Microsoft will announce its fiscal 2010 earnings Thursday afternoon, and the pressure is on Redmond to deliver big numbers now that PCs sales have jumped this year, Windows 7 is the "fastest selling OS ever" and Office 2010 is generally available.
The elephant in the room will be Apple's $15.7 billion revenues for Q3 2010 that blew past Wall Street estimates. This was a new quarterly revenue record for Jobs and company.
Tomorrow's earnings report will mark the end of Microsoft's 2010 fiscal year (which ended June 30). In preparation for how Microsoft's earnings will break down and what the brain trust in Redmond will focus on (and what it will try to conceal), analyst Matt Rosoff from independent research firm Directions on Microsoft outlined seven key themes to bear in mind regarding the state of Microsoft's business.
If the Money Makers Are Slipping, Trouble Lurks
Microsoft's cash cows are, and always have been, the Windows division, the business division (which includes Office, Exchange and SharePoint) and the Server and Tools division (Windows Server, SQL Server etc). Windows and Office are the most profitable, with around 70 percent profit margins. If all these divisions are growing and profiting then Microsoft is in good health, writes Rosoff. If they are contracting in any way, that means trouble.
Other Segments Exist for Competitive Reasons, Not Revenue
Microsoft's Entertainment and Devices division, comprised of Xbox and mobile platforms, provides decent revenue - about 13 percent of Microsofts total last year - but very thin margins. The Online segment, mostly advertising from Bing and MSN, accounts for only about 5 percent of Microsofts revenue and has been bleeding money for the last few years. It will probably lose about $2 billion in fiscal year 2010.
[ For complete coverage on Microsoft's new Windows 7 operating system -- including hands-on reviews, video tutorials and advice on enterprise rollouts -- see CIO.com's Windows 7 Bible. ]
Do not focus on the finances of these segments, writes Rosoff, because they basically exist for competitive and strategic reasons, not revenue. Bing exists to curb Google's revenue growth, which would prevent Google from cutting into Microsoft's Office profits via Google Apps; Xbox gives Microsoft a consumer brand to compete with Sony and Apple; and the mobile business exists to stop competing smartphone platforms from cutting into sales of Windows on portable PCs.
Unearned Revenue Shows if Big Customers are Buying
"Unearned revenue" offers a good clue about Microsoft's financial health. Whenever enterprise customers like large companies and government agencies make annual payments on multi-year software licensing contracts, Microsoft doesn't book the revenue right away. It puts that money in a bucket called unearned revenue, and then staggers that money into earned (regular) revenue over the course of the year. Fluctuations in unearned revenue indicate how many customers are renewing these multi-year contracts, and how much software they're buying through them.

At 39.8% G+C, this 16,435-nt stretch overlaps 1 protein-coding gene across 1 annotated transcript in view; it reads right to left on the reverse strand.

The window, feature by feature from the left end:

The Latest Windows Is Always the 'Fastest Selling Ever'
Windows may be the best version of Windows for many reasons, but is it really the fastest-selling version ever, as Microsoft has proudly touted? No, says Rosoff.
"Windows ships on more than 90 percent of new computers," he writes. "As long as this share remains stable and the overall number of PCs sold keeps growing, then each version of Windows will sell faster than its predecessor."
The Magic of Windows Segmentation
Why are there so many damn versions of Windows? Well, Microsoft can't grow Windows revenue by growing market share - it already has more than 90 percent market share, writes Rosoff. But by dividing Windows into multiple versions, and then trying to get customers to buy a higher-priced version than they did last time Microsoft hopes to boost Windows revenues faster than PC growth.
Growth Doesn't Equal Popularity
Microsoft often uses earnings calls to dole out shiny, happy news about particular products without revealing any real information about their sales. For example, writes Rosoff, Microsoft might say that sales of a server product grew 20 percent from last year without mentioning a baseline figure.
"These statistics might show that a product is flying off the shelves this year ... or it might simply mean that last year's sales were anemic," he says, adding that it's impossible to know how popular a product is unless Microsoft offers specific unit sales or revenue figures.
Revenue Doesn't Always Equal Deployment
Microsoft has recently been boasting that it now has 11 businesses that earn more than $1 billion in revenue per year. But this statistic isn't all that meaningful, writes Rosoff. Often times revenue is granted to SharePoint Server even when it is part of a bundle called the Core CAL that customers buy just to use Windows Server and Exchange Server, and also because the bundle is cheaper than buying the licenses separately. But Microsoft will count these Core CAL packages as SharePoint sales even though customers bought the package for other products.
This same type of bundling has been used to push licenses for products like Communications Server, System Center and Forefront security products, notes Rosoff.